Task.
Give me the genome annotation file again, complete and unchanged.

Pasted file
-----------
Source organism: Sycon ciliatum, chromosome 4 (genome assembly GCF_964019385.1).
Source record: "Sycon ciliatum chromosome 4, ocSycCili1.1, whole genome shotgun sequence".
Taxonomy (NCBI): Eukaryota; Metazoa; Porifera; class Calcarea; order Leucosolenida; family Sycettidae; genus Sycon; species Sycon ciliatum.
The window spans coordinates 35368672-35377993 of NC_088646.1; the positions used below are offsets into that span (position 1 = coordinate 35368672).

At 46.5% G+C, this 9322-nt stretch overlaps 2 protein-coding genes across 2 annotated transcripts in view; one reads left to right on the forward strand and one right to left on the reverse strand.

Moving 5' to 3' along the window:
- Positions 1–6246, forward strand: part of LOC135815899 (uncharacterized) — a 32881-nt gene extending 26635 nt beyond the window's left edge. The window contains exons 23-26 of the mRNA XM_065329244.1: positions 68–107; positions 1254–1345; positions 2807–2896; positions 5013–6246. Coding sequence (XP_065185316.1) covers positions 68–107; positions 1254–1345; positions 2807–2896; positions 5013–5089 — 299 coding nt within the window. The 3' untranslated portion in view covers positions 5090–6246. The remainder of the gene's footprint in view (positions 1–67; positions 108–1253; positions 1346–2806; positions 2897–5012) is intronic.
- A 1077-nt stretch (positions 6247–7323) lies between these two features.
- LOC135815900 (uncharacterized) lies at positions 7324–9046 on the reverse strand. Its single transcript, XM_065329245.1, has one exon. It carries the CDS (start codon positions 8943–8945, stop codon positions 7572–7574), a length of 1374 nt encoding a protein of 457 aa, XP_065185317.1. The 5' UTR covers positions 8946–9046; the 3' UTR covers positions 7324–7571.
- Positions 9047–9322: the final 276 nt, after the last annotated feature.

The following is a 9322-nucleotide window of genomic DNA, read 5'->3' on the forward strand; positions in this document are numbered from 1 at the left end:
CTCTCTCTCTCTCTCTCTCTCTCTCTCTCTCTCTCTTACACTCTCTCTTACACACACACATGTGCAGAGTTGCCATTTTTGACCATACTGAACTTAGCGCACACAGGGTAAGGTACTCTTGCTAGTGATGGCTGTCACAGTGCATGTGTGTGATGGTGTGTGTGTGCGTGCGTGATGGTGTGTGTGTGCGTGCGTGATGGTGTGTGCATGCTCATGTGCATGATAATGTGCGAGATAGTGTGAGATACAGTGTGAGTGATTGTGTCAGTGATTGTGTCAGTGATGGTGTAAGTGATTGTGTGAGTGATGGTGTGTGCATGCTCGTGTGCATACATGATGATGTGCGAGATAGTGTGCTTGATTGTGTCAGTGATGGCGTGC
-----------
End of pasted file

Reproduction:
Source organism: Sycon ciliatum, chromosome 4 (genome assembly GCF_964019385.1).
Source record: "Sycon ciliatum chromosome 4, ocSycCili1.1, whole genome shotgun sequence".
Taxonomy (NCBI): Eukaryota; Metazoa; Porifera; class Calcarea; order Leucosolenida; family Sycettidae; genus Sycon; species Sycon ciliatum.
The window spans coordinates 35368672-35377993 of NC_088646.1; the positions used below are offsets into that span (position 1 = coordinate 35368672).

At 46.5% G+C, this 9322-nt stretch overlaps 2 protein-coding genes across 2 annotated transcripts in view; one reads left to right on the forward strand and one right to left on the reverse strand.

Moving 5' to 3' along the window:
- Positions 1–6246, forward strand: part of LOC135815899 (uncharacterized) — a 32881-nt gene extending 26635 nt beyond the window's left edge. The window contains exons 23-26 of the mRNA XM_065329244.1: positions 68–107; positions 1254–1345; positions 2807–2896; positions 5013–6246. Coding sequence (XP_065185316.1) covers positions 68–107; positions 1254–1345; positions 2807–2896; positions 5013–5089 — 299 coding nt within the window. The 3' untranslated portion in view covers positions 5090–6246. The remainder of the gene's footprint in view (positions 1–67; positions 108–1253; positions 1346–2806; positions 2897–5012) is intronic.
- A 1077-nt stretch (positions 6247–7323) lies between these two features.
- LOC135815900 (uncharacterized) lies at positions 7324–9046 on the reverse strand. Its single transcript, XM_065329245.1, has one exon. It carries the CDS (start codon positions 8943–8945, stop codon positions 7572–7574), a length of 1374 nt encoding a protein of 457 aa, XP_065185317.1. The 5' UTR covers positions 8946–9046; the 3' UTR covers positions 7324–7571.
- Positions 9047–9322: the final 276 nt, after the last annotated feature.

The following is a 9322-nucleotide window of genomic DNA, read 5'->3' on the forward strand; positions in this document are numbered from 1 at the left end:
CTCTCTCTCTCTCTCTCTCTCTCTCTCTCTCTCTCTTACACTCTCTCTTACACACACACATGTGCAGAGTTGCCATTTTTGACCATACTGAACTTAGCGCACACAGGGTAAGGTACTCTTGCTAGTGATGGCTGTCACAGTGCATGTGTGTGATGGTGTGTGTGTGCGTGCGTGATGGTGTGTGTGTGCGTGCGTGATGGTGTGTGCATGCTCATGTGCATGATAATGTGCGAGATAGTGTGAGATACAGTGTGAGTGATTGTGTCAGTGATTGTGTCAGTGATGGTGTAAGTGATTGTGTGAGTGATGGTGTGTGCATGCTCGTGTGCATACATGATGATGTGCGAGATAGTGTGCTTGATTGTGTCAGTGATGGCGTGC